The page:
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Singh makes Niagara stop on the campaign trail

Hundreds of people waited in the rain for the arrival of federal NDP Leader, Jagmeet Singh who arrived on a campaign bus in Welland on Thursday.
A crowd of NDP hopefuls waited in the rain to meet NDP Federal Leader, Jagmeet Singh, who arrived in Welland, Thursday during the eleventh hour of his campaign tour.  Niagara Centre candidate Malcom Allen and Niagara West candidate Nameer Rahman joined Singh and Provincial NDP leader Andrea Horwath. Gloria Katch / Thorold News

Hundreds of people waited in the rain for the arrival of federal NDP Leader Jagmeet Singh, who arrived on a campaign bus in Welland, his only Niagara stop on Thursday during the last leg of his campaign tour.  

The Blue Star Restaurant, a landmark diner in Welland, dating back to the late 1940s, was filled with NDP hopeful and camera crews. 

Niagara Centre candidate Malcom Allen and Niagara West candidate Nameer Rahman and Provincial NDP leader Andrea Horwath also joined Singh.

“I didn’t know you could fit this many people into a diner,” he said, after acknowledging the federal and provincial NDP support in Niagara. He specifically thanked Horwath, NDP Leader of the Official Opposition in Ontario, stating that she’s been “A mentor, a boss, and she’s been my inspiration.” 

After fielding questions from reporters like Canadian Press and CBC, he waded through the crowded restaurant addressing the concerns of people, signing autographs and posing for photos for several hours before heading to Brantford and Toronto.   

He reminded everyone that Canadians have a “real choice” and don’t have to swing traditionally right or left, and reiterated his biggest platform item on a national pharmacare program, which he said would help 4.3 million Canadians save thousands of dollars a year -- “immediately.”

In answer to a statement made by a reporter that pharmacare was a plan the Liberals had in the works, Singh said the Liberals have been dragging their feet on promises they made to the public decades ago by stating: “Maybe we’ll do a study or maybe we’ll deal with the pharmacists. They’ve had 20 years to deliver. Families can’t afford to wait.”  Singh claims the Liberals have met with pharmaceutical companies and insurance lobbyists hundreds of times in the past. 

What’s problematic with the Liberals on many issues, Singh said, is: “They give a little bit. There are some people that have some coverage, but it ends up being no coverage.”  The end result is that people are still paying too much money for social programs. “It’s not good enough.”

Relaying a sense of urgency, Singh also stated the NDP would implement a national dental care program for residents to obtain coverage “right away.” Another important program on his agenda is climate change, and he said young people “can’t wait.”  

Locally, Singh said he wanted to return manufacturing jobs to Niagara to help bolster the economy. He also said he'd invest in affordable housing, which would provide jobs. “We will make real investments in housing so you have a place to call home.’’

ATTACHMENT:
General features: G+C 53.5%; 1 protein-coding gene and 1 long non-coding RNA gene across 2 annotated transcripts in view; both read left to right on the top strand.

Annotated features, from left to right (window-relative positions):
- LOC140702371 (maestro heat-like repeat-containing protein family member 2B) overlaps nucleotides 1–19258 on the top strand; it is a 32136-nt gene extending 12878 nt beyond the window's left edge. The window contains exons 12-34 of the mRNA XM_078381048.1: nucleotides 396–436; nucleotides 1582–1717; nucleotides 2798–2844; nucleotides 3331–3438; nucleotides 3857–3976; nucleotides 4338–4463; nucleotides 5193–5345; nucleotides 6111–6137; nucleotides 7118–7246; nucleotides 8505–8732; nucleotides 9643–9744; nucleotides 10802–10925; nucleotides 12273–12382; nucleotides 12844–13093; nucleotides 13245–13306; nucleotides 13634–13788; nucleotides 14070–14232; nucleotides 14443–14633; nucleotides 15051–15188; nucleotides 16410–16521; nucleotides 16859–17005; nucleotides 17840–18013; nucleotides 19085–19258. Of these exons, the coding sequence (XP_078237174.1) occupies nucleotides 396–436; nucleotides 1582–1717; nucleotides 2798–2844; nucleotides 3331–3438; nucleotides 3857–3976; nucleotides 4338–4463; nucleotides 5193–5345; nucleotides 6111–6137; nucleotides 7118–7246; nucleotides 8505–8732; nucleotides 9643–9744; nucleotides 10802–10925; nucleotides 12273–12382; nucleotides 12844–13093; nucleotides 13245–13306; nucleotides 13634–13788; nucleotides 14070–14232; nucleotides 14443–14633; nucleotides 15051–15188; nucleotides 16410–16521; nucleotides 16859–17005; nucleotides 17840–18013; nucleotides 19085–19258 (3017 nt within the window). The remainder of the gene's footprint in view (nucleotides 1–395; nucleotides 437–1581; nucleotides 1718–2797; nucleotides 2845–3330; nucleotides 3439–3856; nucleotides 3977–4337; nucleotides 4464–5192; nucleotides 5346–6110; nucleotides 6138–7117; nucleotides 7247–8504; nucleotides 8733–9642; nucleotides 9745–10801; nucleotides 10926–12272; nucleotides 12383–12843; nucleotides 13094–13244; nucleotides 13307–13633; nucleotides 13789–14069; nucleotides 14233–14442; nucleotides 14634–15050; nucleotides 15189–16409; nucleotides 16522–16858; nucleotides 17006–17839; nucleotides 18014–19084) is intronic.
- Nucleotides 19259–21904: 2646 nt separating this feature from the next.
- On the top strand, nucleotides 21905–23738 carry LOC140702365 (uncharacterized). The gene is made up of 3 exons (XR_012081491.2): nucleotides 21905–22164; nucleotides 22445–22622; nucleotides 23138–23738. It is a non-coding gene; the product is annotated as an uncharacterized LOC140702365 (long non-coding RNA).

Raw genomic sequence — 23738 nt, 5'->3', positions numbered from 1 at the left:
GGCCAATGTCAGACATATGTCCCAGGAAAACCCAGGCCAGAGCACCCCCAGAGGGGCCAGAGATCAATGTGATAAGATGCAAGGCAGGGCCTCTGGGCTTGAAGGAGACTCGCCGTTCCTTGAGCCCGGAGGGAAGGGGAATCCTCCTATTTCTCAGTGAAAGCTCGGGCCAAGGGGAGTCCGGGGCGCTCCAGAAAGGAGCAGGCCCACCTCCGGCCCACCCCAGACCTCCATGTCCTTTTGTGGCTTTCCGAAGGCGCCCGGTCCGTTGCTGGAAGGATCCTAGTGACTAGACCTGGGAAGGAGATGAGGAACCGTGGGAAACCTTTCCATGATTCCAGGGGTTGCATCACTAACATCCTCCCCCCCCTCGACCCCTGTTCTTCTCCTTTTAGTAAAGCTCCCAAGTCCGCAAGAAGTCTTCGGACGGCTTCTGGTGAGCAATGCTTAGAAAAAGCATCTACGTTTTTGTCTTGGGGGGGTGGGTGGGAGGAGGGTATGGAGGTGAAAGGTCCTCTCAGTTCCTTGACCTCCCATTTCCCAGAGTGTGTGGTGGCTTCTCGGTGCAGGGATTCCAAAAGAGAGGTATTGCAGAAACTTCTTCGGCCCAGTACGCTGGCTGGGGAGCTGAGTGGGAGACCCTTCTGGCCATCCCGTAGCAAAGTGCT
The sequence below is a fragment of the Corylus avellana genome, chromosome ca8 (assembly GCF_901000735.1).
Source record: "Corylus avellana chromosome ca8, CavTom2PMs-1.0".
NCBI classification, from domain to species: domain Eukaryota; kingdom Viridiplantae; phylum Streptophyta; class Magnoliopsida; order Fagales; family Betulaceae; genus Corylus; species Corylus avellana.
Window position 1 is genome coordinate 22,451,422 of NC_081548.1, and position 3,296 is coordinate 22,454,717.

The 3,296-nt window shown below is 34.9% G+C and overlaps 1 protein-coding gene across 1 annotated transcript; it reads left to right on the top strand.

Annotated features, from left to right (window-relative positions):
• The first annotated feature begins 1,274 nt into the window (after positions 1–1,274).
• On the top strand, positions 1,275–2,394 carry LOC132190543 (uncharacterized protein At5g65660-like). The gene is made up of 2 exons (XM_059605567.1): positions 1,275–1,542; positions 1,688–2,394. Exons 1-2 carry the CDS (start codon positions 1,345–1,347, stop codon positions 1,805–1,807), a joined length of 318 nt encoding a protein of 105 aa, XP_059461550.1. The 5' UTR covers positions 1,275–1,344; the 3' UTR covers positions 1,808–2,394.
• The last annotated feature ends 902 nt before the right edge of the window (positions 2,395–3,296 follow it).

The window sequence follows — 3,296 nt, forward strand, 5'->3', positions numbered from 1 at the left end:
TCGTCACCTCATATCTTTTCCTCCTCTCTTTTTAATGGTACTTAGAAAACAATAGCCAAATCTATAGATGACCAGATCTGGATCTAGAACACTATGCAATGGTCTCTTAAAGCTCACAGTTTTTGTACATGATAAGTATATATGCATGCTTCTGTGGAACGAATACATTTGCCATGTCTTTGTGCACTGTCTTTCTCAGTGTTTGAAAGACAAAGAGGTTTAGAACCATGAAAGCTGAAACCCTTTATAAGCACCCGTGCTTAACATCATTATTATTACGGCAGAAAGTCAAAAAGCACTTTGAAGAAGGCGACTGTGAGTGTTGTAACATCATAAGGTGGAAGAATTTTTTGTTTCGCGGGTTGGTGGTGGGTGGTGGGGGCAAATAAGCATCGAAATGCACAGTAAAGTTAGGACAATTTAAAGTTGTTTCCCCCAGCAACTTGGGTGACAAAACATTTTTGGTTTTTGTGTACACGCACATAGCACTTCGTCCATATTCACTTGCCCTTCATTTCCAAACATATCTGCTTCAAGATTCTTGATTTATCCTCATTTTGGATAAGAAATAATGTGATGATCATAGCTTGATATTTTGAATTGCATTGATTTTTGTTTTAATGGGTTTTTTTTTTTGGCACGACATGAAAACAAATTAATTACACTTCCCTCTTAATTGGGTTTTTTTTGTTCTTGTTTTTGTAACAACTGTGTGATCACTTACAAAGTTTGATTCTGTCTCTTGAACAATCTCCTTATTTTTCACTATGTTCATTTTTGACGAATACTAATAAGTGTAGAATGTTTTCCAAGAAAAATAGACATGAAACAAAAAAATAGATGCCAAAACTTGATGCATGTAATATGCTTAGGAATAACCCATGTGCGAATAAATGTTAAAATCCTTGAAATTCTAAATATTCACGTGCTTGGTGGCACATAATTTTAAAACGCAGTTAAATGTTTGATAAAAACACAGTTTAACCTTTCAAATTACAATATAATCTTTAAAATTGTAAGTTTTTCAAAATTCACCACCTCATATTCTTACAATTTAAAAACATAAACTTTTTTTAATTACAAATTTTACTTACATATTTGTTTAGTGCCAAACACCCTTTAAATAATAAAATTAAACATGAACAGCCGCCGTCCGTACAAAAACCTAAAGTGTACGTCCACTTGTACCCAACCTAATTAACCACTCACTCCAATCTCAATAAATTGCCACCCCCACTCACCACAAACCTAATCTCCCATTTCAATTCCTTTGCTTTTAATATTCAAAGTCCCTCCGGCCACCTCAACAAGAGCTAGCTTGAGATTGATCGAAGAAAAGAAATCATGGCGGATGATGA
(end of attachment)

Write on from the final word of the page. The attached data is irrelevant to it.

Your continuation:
When a reporter asked about improving the Canadian Accessibility Act for persons with disabilities, he said, “Canada has a long way to go to improve accessibility and we are calling on a national strategy, so that no matter what your disability, you feel you are a part of society.”

In addition to the NDP’s plan to abolish the Senate, Singh said he would reform the electoral system and eliminate “the first past the post system.”  

He claims when Liberal Leader Justin Trudeau was campaigning in the last election, he publicly stated hundreds of times he would eliminate it, and “now he’s still saying it. We want to bring in a system that’s proportional to government that shows that every vote counts.” 

A CBC reporter, referring to Conservative Leader Andrew Scheer’s remarks in the news yesterday, in which he stated the minority government should hold the power, Singh said: “Just because Mr. Scheer thinks that because he gets a certain number of seats that we won’t fight that. We will continue to vote--fighting that.”  Singh was referring to various parliamentary rules that occur following an election, when one party doesn’t get a 170-seat majority, but still has to maintain the confidence of the house in order to govern and pass legislation. 

Clearly, a minority government isn’t Singh’s goal. “I want to be prime minister of Canada to put in our programs. I want Canadians to win. If you go to the NDP, we will fight for you.” 

Singh took the time to talk to a woman who wants to reform the prison system, saying her son died in prison on a petty crime, because of addictions. Singh said people with addictions need help; not jail. Earlier in the election, the NDP party announced it would extend funding for mental health for people with addictions to get treatment. He also disagreed with the cutbacks to Legal Aid Services’ funding, which was slashed by 29 per cent by the Ford government. 

Gauging Singh’s reception in Ontario, Marie Della Mattia, co-chair of the NDP campaign for Singh, told Thorold News that she campaigned with Horwath in 2018, and Singh’s campaign reception in Ontario has been “big or bigger than any place.”  

She said on a provincial level, those that voted for NDP representatives “don’t regret it,” but are disappointed with the Liberal and Conservatives who have been in power federally.

When asked by Thorold News how Singh addresses the dismay by a segment of the electorate, who may not vote NDP because of the governance of former Ontario NDP Premier, Bob Rae, Mattia replied, “Rae was a Liberal."   

Singh said the NDP design policies to “Lift people up. In fact, we see people who are excited,” he said of Ontario and Niagara’s voters.